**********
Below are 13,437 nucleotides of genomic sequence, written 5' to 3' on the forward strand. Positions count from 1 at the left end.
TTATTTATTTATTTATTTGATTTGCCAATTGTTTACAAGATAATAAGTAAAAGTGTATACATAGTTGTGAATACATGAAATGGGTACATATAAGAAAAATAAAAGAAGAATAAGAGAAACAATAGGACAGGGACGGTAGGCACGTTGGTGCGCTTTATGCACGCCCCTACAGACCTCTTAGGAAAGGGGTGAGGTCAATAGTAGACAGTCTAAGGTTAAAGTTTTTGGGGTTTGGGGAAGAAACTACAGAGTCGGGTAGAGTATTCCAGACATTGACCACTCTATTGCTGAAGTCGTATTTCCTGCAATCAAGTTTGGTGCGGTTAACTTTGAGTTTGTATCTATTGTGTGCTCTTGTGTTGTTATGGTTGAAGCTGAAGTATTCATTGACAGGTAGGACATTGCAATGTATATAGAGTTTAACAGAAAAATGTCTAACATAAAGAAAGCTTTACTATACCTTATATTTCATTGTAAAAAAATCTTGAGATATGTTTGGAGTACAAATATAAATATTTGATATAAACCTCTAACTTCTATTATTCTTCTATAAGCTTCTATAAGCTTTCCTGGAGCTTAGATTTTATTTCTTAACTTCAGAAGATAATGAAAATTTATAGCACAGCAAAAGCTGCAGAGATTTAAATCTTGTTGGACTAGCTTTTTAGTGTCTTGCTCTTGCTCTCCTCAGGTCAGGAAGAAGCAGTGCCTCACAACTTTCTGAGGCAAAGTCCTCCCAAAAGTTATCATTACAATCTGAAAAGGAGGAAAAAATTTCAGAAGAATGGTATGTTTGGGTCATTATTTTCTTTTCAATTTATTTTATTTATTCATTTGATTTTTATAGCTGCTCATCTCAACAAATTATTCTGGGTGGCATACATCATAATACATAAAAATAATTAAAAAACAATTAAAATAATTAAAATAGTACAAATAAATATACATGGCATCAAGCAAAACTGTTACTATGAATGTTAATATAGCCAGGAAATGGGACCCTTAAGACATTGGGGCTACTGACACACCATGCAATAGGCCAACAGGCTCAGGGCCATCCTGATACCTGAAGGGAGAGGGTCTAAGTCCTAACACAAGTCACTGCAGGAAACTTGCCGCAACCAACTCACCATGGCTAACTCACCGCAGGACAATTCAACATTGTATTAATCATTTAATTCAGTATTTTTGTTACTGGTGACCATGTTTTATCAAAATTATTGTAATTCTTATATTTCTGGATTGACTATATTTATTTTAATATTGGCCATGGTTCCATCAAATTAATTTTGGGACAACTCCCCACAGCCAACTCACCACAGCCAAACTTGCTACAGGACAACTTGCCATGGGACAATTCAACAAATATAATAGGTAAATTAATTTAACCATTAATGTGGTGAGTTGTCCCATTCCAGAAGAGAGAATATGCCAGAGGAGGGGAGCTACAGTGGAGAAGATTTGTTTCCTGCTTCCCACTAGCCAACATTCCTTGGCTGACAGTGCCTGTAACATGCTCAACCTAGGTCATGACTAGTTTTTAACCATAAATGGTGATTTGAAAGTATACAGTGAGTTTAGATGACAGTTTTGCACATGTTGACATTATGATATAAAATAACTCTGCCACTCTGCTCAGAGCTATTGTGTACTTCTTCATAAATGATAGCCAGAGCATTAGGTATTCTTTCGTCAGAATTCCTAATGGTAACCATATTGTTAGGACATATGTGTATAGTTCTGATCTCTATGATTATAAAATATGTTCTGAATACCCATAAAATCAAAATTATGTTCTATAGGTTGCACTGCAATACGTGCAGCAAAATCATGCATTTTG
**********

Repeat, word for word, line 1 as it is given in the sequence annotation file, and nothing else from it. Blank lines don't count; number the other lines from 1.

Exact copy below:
Below are 13,437 nucleotides of genomic sequence, written 5' to 3' on the forward strand. Positions count from 1 at the left end.